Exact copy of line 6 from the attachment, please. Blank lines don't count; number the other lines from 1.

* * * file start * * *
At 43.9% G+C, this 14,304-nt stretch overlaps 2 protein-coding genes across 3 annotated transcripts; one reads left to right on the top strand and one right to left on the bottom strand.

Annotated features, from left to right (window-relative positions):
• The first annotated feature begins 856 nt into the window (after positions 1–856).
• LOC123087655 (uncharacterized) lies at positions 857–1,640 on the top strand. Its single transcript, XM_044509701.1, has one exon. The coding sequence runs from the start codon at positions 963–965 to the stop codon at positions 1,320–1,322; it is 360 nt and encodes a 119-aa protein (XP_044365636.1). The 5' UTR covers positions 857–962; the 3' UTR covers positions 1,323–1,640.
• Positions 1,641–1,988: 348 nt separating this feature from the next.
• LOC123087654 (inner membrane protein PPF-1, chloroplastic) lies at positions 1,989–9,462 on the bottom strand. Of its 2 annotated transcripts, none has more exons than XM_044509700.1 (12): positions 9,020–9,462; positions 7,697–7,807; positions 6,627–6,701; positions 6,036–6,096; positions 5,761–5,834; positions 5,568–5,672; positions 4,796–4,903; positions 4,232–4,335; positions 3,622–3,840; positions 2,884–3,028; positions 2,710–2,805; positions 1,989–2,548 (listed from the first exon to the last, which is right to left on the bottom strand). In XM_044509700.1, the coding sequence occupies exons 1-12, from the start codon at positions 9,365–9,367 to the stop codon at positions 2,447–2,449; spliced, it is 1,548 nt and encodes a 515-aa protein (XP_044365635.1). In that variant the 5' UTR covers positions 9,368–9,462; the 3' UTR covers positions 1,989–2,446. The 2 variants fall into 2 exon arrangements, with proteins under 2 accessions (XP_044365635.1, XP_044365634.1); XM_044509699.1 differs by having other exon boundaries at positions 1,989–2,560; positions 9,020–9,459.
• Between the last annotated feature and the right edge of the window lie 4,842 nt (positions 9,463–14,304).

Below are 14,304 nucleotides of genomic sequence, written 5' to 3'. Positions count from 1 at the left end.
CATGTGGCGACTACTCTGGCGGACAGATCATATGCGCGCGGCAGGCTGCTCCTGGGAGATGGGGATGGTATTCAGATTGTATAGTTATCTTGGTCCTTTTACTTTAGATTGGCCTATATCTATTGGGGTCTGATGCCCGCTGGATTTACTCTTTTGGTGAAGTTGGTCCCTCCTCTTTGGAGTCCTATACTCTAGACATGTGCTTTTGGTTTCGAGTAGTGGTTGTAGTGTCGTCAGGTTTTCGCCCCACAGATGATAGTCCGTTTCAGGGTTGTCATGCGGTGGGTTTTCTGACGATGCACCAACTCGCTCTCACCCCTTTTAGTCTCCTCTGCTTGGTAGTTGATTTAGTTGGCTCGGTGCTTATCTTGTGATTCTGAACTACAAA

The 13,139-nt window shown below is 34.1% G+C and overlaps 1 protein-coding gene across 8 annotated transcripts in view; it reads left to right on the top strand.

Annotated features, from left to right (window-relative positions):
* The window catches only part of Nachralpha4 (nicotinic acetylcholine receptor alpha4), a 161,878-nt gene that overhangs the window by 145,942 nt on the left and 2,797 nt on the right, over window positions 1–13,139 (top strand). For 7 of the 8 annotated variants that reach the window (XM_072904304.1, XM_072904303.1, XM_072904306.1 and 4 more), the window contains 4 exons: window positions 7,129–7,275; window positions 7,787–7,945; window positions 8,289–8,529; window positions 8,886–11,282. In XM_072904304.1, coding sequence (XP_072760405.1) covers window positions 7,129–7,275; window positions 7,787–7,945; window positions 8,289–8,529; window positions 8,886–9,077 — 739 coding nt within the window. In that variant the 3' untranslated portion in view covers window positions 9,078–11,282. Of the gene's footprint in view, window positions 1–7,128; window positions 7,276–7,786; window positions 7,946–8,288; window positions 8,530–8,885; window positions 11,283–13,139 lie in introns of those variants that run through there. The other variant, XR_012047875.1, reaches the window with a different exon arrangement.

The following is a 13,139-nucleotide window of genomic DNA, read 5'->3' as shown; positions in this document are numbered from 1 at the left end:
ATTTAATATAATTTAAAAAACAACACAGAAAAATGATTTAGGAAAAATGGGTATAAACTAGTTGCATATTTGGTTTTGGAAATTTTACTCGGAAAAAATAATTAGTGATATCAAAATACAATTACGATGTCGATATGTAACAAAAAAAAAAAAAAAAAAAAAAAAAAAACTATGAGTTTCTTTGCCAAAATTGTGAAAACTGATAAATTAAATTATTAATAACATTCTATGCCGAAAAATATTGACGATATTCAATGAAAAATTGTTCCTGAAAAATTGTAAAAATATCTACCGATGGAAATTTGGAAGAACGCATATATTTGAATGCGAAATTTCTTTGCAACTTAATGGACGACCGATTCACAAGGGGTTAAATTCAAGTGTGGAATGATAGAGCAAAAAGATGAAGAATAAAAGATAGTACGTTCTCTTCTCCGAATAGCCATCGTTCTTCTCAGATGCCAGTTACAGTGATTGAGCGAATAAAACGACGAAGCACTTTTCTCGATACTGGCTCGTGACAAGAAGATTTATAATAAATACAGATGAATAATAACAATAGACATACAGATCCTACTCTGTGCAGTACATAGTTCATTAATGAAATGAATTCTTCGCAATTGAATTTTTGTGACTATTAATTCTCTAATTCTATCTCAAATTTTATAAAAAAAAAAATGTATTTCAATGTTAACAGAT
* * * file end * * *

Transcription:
• LOC123087654 (inner membrane protein PPF-1, chloroplastic) lies at positions 1,989–9,462 on the bottom strand. Of its 2 annotated transcripts, none has more exons than XM_044509700.1 (12): positions 9,020–9,462; positions 7,697–7,807; positions 6,627–6,701; positions 6,036–6,096; positions 5,761–5,834; positions 5,568–5,672; positions 4,796–4,903; positions 4,232–4,335; positions 3,622–3,840; positions 2,884–3,028; positions 2,710–2,805; positions 1,989–2,548 (listed from the first exon to the last, which is right to left on the bottom strand). In XM_044509700.1, the coding sequence occupies exons 1-12, from the start codon at positions 9,365–9,367 to the stop codon at positions 2,447–2,449; spliced, it is 1,548 nt and encodes a 515-aa protein (XP_044365635.1). In that variant the 5' UTR covers positions 9,368–9,462; the 3' UTR covers positions 1,989–2,446. The 2 variants fall into 2 exon arrangements, with proteins under 2 accessions (XP_044365635.1, XP_044365634.1); XM_044509699.1 differs by having other exon boundaries at positions 1,989–2,560; positions 9,020–9,459.